My other ‘sit down’ meeting (why do I like those?) was on Stand B238 with Harvey Sanchez, CEO of ClickView, provider of an enormous range of video resources for business and government as well as for education. Based in Australia, ClickView make extensive use of Microsoft technologies and last year in fact, won the Australian ‘Microsoft Partner of the Year��� Award. They’re a particularly heavy user of Azure for cloud storage, says Harvey.
‘In fact we’re probably closer than anyone else to using a petabyte of storage.’ (No, I didn’t know either. It’s a thousand terabytes, or a number with fifteen zeroes. Rather more, in other words, than I had on my Sinclair Spectrum.)
Harvey’s a real enthusiast for learning, which seems half the battle for any educational technology supplier. But he’s a realist, too, and it was he who said,
‘Money’s tight in education. I’m not just competing with similar businesses, I’m competing with everybody here. In fact I’m competing with suppliers of janitors’ brooms.’
That thought, he claims, came from a school principal who told him she had to spend money on brooms, to which he replied.
‘Buy my software and I’ll bring you a complete set of brooms.’
Whether he did or not, I don’t know, but I wouldn’t put it past him.
Harvey has 800 school users in UK so far, so I feel another school contact coming on. We’ll see.
On the subject of learning, the interview given on the RM Stand (C160/170) by Antony Salcito, Microsoft’s Vice President for public sector education worldwide was, for me very significant. Interviewed by RM Education MD Mike Allen, Antony Salcito strongly emphasized the way that technology isn’t just a tool for making it easier to do what we do already.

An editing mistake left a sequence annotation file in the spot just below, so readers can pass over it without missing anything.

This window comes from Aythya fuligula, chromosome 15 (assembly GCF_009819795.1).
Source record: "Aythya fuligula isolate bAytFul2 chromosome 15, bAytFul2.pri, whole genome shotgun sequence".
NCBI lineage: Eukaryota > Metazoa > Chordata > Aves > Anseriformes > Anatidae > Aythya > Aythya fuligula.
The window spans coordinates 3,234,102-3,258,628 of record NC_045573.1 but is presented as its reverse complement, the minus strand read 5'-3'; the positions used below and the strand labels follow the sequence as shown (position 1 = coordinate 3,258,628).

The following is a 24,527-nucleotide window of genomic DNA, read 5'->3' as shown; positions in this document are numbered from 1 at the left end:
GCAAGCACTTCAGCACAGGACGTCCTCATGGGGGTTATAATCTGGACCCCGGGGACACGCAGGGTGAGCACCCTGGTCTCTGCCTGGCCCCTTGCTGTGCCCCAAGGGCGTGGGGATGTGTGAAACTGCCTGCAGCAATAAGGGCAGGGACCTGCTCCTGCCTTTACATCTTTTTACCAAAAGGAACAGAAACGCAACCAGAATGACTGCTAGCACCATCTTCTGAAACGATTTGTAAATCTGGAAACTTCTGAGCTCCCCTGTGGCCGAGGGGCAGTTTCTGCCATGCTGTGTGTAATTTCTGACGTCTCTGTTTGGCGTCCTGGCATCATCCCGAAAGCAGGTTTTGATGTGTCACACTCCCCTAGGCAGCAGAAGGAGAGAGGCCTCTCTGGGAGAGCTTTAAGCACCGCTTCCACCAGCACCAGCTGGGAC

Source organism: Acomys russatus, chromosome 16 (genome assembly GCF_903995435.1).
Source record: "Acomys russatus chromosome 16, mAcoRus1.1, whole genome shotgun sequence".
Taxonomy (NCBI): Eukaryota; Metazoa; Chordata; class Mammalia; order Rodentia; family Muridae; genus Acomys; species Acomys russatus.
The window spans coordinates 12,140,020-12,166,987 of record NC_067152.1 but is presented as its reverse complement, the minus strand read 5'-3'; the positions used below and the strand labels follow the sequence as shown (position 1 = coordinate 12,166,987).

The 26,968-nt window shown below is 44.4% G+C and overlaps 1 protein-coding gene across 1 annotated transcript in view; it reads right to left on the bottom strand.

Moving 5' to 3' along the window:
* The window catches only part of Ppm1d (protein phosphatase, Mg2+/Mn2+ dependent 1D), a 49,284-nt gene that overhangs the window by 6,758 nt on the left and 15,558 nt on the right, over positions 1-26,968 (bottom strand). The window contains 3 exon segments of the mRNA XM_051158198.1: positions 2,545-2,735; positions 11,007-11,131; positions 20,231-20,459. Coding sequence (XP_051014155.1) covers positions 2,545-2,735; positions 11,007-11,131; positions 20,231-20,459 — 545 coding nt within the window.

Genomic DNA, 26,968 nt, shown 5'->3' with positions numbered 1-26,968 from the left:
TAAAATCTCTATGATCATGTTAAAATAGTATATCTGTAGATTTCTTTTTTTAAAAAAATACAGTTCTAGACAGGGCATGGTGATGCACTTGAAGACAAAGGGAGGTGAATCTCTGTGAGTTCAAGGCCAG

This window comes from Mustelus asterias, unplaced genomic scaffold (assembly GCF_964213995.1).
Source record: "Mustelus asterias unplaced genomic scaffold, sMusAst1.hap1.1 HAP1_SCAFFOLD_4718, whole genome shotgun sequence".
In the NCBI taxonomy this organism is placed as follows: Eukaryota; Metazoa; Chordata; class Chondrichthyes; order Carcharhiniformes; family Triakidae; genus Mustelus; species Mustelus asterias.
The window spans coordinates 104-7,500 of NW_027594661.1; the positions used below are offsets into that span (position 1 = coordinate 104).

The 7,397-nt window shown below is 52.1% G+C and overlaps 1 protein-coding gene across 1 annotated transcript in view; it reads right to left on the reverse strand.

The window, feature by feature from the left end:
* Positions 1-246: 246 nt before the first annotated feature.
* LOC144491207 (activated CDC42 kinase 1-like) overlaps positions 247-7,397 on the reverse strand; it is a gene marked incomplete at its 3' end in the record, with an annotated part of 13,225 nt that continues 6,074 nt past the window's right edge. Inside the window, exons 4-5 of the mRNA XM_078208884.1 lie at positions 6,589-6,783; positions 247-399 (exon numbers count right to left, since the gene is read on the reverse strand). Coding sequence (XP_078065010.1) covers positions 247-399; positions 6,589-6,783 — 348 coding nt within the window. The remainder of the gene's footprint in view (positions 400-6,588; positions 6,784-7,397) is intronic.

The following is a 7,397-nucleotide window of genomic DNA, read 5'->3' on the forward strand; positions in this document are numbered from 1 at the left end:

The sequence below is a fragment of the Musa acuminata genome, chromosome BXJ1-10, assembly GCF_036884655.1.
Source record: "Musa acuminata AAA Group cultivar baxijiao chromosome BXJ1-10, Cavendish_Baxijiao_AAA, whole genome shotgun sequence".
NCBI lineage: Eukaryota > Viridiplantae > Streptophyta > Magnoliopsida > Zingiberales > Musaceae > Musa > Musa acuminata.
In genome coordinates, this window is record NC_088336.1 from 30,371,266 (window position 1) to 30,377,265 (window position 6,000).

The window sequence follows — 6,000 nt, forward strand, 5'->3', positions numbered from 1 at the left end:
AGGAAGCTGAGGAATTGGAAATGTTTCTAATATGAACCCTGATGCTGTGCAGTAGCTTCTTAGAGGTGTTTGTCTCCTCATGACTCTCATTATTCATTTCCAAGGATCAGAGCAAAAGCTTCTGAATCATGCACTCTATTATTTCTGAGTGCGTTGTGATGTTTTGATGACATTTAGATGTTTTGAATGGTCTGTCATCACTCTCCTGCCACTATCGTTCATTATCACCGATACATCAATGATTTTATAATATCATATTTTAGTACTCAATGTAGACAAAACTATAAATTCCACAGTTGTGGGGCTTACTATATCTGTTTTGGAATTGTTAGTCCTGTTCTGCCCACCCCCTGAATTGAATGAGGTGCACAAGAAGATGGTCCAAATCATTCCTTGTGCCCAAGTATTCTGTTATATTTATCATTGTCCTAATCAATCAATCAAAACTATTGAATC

Anthony Salcito with some of the Microsoft and Dell team.
‘Some school leaders start with the technology,’ he said. ‘It’s the easiest part to fix. You can weigh it, measure it, evaluate it.’
What this comes down to, he went on, is an approach that says,
‘We’re going to get the stuff. Then we’ll take what we used to do and use the new stuff to help us to do it.’
But what’s needed, of course, he says, is to make learning the starting point, to go back to the beginning and use the power and freedom that technology bestows to think of learning, and school itself, in a different way.
‘Never before have schools had such massive access to content, such ability for students to learn from each other….That creates a new dynamic.’
The possibility arises, for example of challenging the whole notion of a fixed school day, or a school calendar (meaning ‘timetable’ to us I’d say.)
In the context of BETT, what Antony Salcito says raises, for me, this question.
How many of the products on show have the potential to create that new dynamic – a different approach to learning, to the idea of a class, even to the notion of what is a school? And how many will continue be seen as something to make it easier and quicker to do what’s being done already?
That’s quite a thought, and with Tim’s permission I’d like to develop it a bit in the aftermath of BETT. Meanwhile, if you still haven’t been, or you’re going again, it’s a thought you might like to keep in mind as you go round. I’ll be there Saturday. Say hello.